On the attempt of multi-temporal hyperspectral images classification, we outline in this research an approach including several stages. Figure 1 depicts the proposed 3D model and its application for images classification and unmixing task. The first stage is “off-line” and consists on building a 3D hyperspectral library from field missions and In-Situ data collected using a spectro-radiometer. Other stages are on-line and include several steps. The block-diagram of the “on-line” 3D model spectral matching system is depicted using the processing chain shown in Figure 1(a). on-Line Processing (a)

Off-Line (b)

Figure 1: Proposed approach.

Figure 2: Proposed multi-temporal spectral signature model.

The first module inside the chain is normalization and is used to guarantee invariance with respect to rotation, translation and scaling. Indeed, different 3D spectral signature could have considerably similar shape, but different scale, orientation, and position in the 3D space. The motivation of this step can be depicted by finding a canonical position and normalized orientation for the 3D model. Then, an analytical 3D surface is generated for each pixel, Delaunay triangulation was used to generate and parameterize the obtained mesh. The respective shape descriptors will be introduced to 3D spectral search engine. The next step consists of finding the highest match score between pixels surface in the image and the surfaces stored in our 3D spectral library, a shape differentiation of meshes using a similarity measure was used. Finally, we use the spectral distance calculated between surfaces for the classification and unmixing task. 3.1. Multi-temporal Spectral Signature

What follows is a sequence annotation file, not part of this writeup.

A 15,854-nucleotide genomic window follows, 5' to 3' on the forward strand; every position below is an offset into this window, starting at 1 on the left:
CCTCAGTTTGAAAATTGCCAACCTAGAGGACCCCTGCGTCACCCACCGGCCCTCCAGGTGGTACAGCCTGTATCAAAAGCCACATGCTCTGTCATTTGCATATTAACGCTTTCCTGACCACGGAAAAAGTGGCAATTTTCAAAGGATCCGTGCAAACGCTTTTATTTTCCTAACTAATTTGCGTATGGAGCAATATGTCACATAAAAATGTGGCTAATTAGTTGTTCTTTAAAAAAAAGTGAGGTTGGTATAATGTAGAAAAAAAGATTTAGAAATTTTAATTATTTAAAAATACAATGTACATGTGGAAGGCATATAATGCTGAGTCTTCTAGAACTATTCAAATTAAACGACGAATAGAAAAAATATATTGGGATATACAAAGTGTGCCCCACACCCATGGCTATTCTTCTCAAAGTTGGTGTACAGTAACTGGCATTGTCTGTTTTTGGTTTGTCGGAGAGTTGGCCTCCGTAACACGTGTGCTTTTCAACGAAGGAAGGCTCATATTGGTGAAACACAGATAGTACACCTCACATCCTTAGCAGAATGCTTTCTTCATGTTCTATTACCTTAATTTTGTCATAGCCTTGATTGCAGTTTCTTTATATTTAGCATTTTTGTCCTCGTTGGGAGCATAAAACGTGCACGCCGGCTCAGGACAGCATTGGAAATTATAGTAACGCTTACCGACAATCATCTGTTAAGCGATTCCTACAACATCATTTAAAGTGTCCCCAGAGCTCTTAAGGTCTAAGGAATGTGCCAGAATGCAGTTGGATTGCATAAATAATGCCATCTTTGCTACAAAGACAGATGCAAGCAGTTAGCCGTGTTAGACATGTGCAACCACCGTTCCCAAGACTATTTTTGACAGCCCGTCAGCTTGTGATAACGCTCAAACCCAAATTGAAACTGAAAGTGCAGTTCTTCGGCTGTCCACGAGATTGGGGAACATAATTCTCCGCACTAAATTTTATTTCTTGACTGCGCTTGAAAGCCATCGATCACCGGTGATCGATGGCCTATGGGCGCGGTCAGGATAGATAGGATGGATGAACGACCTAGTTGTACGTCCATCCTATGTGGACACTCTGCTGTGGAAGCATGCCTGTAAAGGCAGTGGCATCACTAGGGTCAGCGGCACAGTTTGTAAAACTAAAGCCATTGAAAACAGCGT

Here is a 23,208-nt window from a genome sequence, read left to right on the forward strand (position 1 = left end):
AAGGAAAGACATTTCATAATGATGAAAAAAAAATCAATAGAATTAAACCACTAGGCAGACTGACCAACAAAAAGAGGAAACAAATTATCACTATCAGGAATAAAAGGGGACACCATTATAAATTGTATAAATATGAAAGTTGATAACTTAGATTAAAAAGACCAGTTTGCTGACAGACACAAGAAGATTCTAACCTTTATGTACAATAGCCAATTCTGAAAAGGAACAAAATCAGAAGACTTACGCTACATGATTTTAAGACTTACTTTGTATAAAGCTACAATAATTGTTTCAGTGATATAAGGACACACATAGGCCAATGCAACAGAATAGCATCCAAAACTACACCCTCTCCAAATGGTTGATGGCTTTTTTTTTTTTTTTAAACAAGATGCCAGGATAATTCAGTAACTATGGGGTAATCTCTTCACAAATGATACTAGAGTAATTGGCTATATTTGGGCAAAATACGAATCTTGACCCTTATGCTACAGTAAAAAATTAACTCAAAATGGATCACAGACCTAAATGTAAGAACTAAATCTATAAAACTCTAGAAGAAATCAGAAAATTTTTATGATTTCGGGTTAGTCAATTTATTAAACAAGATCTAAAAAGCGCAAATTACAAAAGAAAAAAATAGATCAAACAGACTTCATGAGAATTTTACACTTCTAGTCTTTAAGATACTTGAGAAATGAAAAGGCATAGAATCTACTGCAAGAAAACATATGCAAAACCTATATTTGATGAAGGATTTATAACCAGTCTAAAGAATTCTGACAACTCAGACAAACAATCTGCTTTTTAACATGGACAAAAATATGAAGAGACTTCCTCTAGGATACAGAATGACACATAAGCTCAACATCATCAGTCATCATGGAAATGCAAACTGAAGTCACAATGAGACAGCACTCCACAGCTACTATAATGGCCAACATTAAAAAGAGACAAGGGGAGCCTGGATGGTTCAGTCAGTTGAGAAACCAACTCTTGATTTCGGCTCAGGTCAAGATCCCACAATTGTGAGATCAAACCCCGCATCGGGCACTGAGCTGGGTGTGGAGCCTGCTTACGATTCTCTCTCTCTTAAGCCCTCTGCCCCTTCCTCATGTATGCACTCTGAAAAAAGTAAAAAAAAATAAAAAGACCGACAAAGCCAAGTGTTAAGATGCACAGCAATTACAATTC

In this paper, we propose a 3D model that characterizes all the pixels in a scene by considering their reflectance values as a function of imaging time and spectral waveband. To achieve this goal, we propose a new approach for designing multi-temporal spectral signature as a three dimensional function (time, reflectance, and wavelength band). Hence for each pixel,

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we generated a surface which generalizes the usual signature by adding a time dimension. Despite classical bi-dimensional spectral representation, we call this new representation the multi-temporal spectral signature. Thus, the proposed model is based on a view of multi-sources and multi-temporal hyperspectral imagery represented in a three-dimensional space (Eq. (1)), the axes of which are wavelength band (x), reflectance (y) and time (z). Multi-temporal measurement taken from different hyperspectral sensors can be plotted in this space. Ref lectanceP ixel(i,j) = f (W avelength, time)



The objective of this research is to provide a multi-temporal hyperspectral data classification based on 3D spectral signature matching. Before this, Endmember surface should been built according to described model. For our 3D spectral data base implementation, we opted initially for a multitemporal construction based on spectrum probing. To achieve this goal, we collected a set of multitemporal spectra for each Endmember from various on line spectral databases (Hyperspectral. info, DLR, ASTER Spectral Library, USGS Digital Spectral Library, Johns Hopkins University Spectral Library, SPECCHIO, etc). Then, we constructed from single-date collected spectrums the multitemporal spectral signature by integrating the time component. We are currently working on to build the 3D spectral data base from real ground measurements. Endmember surface construction consists to translate the point cloud collected multi-temporal spectrum into a continuous 3D surface, through surface reconstruction. Surface reconstruction provides a powerful concept for modeling shapes from samples. Delaunay based surface reconstruction algorithms showed good performances either in theory or practice for point cloud data with only geometric coordinates as input. Assuming we are given a cloud point set P sampling an unknown pixel or Endmember surface and that the given sampling is dense enough. We used The SuperCocone algorithm [8] based on Divide to conquer paradigm. It demands only the computation of the Delaunay triangulation D(P ). 5. ONLINE STAGE: MULTI-TEMPORAL IMAGES UNMIXING AND CLASSIFICATION